The input/output (I/O) interface subsystem allows a digital message to be passed between the central controller and the peripheral devices or I/O devices.

The interface comes between a peripheral device and the microprocessor buses, providing communication between peripherals and the microprocessor. Peripherals usually are slower than the microprocessor, creating a timing problem. Furthermore, connecting them to the buses of the central controller presents additional problems, such as electrical buffering, code conversion, and analog-to-digital conversion. The interface subsystem is there to solve these problems. A few common examples of peripheral interfacing devices follow:

PIO --parallel input/output device.

PIA --programmable interface adapter (the same as PIO). USRTm universal synchronous receiver-transmitter.

UART m universal asynchronous receiver-transmitter.

CTC ~ counter-timer circuit.

FDCm floppy disk controller.

HDC--hard disk controller: CRT Cm cathode ray tube controller.

5.4 Buses

The three subsystems are joined by the three conventional data buses. The width of the data bus (number of lines) is an important figure for the system (e.g., 8 bit, 16 bit, 32 bit, 64 bit). It carries both data bytes and instruction operational codes. Each memory location and each port have a unique address, given to them by the system designer. When the microprocessor wants to exchange information with a memory IC or a port, its address first is deposited on the address bus. An address bus broadcasts it to all subsystems. Therefore, it’s unidirectional. With an n-bit address bus, the microprocessor can generate 2 n different addresses.

Control lines can be further categorized into "system status" lines, which bring in information, and "system control" lines, which carry the commands generated by the microprocessor to the other ICs in the system.

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TABLE 2 Signal Groups of a Microprocessor Group | Description

Data-lines Address lines CPU control (system status) lines System control/CPU status lines Service lines

These lines carry data bytes and operational codes between the microprocessor and the external ICs; they are bi-directional These carry memory addresses and addresses of input/output devices from the microprocessor to other subsystems; therefore they are unidirectional.

These lines carry signals that provide information to the CPU relating the present state of the system; the microprocessor reacts to these signals; therefore they also are called CPU control signals (e.g., the interrupt line, reset line, hold line).

These carry signals that provide information to the system relating to the current status of the microprocessor; the system reacts to these signals (e.g., the R/W line).

These provide basic services needed for the microprocessor to operate (e.g., the power supply, external clock requirements).

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6. Microprocessor Architecture

6.1 External View of a Microprocessor

To simplify the external view of a microprocessor, its pins can be categorized into five groups as shown in Table 2. A typical microprocessor, Z80, and its pin diagram and signal classification are shown in FIG. 8.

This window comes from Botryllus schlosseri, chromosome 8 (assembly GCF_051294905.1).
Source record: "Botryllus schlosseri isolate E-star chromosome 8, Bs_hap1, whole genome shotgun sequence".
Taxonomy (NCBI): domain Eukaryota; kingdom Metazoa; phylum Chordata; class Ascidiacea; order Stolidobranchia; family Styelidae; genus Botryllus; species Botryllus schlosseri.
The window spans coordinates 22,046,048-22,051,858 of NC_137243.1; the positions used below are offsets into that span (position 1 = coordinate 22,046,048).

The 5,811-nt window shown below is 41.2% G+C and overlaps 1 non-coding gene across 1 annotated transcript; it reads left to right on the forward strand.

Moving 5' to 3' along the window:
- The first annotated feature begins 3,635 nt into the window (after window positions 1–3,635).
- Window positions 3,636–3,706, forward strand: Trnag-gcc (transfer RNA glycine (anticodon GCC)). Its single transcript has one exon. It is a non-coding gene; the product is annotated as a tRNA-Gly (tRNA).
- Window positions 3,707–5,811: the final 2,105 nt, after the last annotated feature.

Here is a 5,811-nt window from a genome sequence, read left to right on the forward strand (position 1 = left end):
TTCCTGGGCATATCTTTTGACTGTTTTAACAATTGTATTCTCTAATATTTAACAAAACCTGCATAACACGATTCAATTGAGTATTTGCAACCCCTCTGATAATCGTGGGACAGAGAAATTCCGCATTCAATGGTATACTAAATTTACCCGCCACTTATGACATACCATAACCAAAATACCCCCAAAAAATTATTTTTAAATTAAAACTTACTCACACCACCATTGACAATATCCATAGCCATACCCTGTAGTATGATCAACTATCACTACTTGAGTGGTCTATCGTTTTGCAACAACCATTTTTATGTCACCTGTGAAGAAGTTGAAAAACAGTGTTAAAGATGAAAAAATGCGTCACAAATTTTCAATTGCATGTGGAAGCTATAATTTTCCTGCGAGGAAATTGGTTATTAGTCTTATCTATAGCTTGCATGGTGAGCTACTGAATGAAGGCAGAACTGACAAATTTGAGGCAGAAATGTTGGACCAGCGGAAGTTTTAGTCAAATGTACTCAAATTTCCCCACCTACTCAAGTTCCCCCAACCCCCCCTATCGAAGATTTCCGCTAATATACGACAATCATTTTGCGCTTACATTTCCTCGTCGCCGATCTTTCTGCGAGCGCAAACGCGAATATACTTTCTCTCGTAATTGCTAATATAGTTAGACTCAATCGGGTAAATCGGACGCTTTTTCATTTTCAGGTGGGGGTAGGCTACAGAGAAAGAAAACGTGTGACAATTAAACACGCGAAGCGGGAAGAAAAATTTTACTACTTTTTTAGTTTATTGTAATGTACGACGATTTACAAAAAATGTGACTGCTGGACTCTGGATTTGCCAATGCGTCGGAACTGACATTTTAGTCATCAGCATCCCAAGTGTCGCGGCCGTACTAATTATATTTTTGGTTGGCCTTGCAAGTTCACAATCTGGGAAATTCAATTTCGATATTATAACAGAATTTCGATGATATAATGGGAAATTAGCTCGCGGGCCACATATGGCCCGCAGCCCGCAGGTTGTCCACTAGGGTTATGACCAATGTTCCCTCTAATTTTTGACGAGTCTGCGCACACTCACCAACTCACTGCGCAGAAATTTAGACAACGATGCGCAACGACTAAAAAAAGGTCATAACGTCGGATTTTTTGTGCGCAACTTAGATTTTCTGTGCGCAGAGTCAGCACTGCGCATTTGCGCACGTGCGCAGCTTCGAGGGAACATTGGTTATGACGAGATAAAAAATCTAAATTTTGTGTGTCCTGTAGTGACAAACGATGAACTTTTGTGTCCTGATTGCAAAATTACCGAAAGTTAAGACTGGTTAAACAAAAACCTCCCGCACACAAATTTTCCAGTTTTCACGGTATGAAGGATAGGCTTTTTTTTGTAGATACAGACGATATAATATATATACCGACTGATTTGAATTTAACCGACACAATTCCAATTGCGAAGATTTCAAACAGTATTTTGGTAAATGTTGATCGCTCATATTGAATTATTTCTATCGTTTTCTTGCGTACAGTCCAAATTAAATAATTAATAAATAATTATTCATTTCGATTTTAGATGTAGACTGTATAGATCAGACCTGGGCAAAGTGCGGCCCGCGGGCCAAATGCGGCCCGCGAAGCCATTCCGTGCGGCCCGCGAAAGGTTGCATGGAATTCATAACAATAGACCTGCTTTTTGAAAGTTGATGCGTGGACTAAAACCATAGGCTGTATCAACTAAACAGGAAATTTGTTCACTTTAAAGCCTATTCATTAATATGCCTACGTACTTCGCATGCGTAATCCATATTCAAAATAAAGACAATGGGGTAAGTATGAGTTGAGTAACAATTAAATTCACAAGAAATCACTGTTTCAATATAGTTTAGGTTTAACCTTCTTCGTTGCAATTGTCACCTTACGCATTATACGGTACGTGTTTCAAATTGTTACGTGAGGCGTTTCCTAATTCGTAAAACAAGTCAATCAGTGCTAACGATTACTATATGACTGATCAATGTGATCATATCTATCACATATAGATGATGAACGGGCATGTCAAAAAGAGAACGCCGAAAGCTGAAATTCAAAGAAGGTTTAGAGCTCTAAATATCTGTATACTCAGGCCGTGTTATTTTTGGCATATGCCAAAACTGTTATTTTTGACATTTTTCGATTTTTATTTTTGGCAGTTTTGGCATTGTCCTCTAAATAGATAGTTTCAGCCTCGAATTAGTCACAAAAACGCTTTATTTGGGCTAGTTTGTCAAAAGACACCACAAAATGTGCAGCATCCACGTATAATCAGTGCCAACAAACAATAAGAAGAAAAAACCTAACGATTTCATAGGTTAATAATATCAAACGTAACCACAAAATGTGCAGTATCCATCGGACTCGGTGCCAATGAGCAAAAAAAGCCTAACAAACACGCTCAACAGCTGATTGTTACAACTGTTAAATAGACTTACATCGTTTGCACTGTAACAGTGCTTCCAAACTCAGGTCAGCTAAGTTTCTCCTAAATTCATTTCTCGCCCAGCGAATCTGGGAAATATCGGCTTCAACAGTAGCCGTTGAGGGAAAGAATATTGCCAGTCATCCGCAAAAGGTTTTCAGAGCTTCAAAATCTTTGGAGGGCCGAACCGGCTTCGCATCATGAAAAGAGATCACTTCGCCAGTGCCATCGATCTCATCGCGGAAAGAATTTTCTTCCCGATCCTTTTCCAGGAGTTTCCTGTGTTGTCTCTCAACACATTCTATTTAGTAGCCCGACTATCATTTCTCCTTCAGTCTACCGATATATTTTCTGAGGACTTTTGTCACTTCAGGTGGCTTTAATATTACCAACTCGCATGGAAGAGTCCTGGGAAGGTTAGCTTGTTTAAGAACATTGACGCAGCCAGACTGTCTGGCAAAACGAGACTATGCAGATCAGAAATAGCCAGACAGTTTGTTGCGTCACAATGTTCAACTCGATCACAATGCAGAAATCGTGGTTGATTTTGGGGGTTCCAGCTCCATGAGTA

Even though these lines appear distinct in the Z80 block diagram, in some microprocessors certain lines are made to perform different functions during different parts of their computing cycles. To reduce the pin count of the IC, certain pins are assigned with two non-overlapping functions, a technique called pin multiplexing (e.g., in the Z80, address and data lines are multiplexed on the same set of pins). At one time, addresses appear on the lines and in the next moment data appear on the same lines. Additional control signals are sent to the system to identify them; For example, DS (data strobe, this pin goes high when data come out) or AS (address strobe, this pin goes high when an address comes out). The system is responsible for separating addresses and data using the information of the AS and DS pins. This is called demultiplexing.

6.2 Internal View of a Microprocessor

A typical microprocessor consists of three main components: the arithmetic and logic unit (ALU), the control unit, and a set of registers ( FIG. 9). The register set can be further categorized into general purpose and special purpose registers.

6.2.1 Arithmetic and Logic Unit (ALU)

The ALU performs arithmetic operations such as addition and subtraction and logic operations such as AND, OR, Exclusive OR, Complement, and Compare. Multiplication and division are not available as direct operations in most cases, but the control unit may use a program sequence (i.e., multiple addition and shifts) to generate a multiplication. Hence, these operations take much longer to execute than direct operations. In some operations like shifting both arithmetic and logical versions are available. Shift operations are typically 1-bit shifts, with multiple-bit shifts performed as a successive sequence of single-bit shifts. Shift operations can be:

• Logical shifts that don’t preserve the sign and fill empty bits with zero.

• Arithmetic shifts that preserve the sign and fill empty bits with zeros or an extended sign bit.

• Cyclical shifts that simply rotate the contents.

Bit operations are available to set or clear bits or test whether a specific bit is set or reset.


FIG. 8 A typical microprocessor, Z80, pin diagram and classification. (Source: Zilog Z80 databook.)

6.2.2 The Control Unit (Micro Code Interpreter)

The control unit or sequencer decodes the instruction given to it and performs the appropriate sequence of actions. The timing and sequencing of all the minute steps to execute the instruction are done by the control unit.

6.2.3 The Registers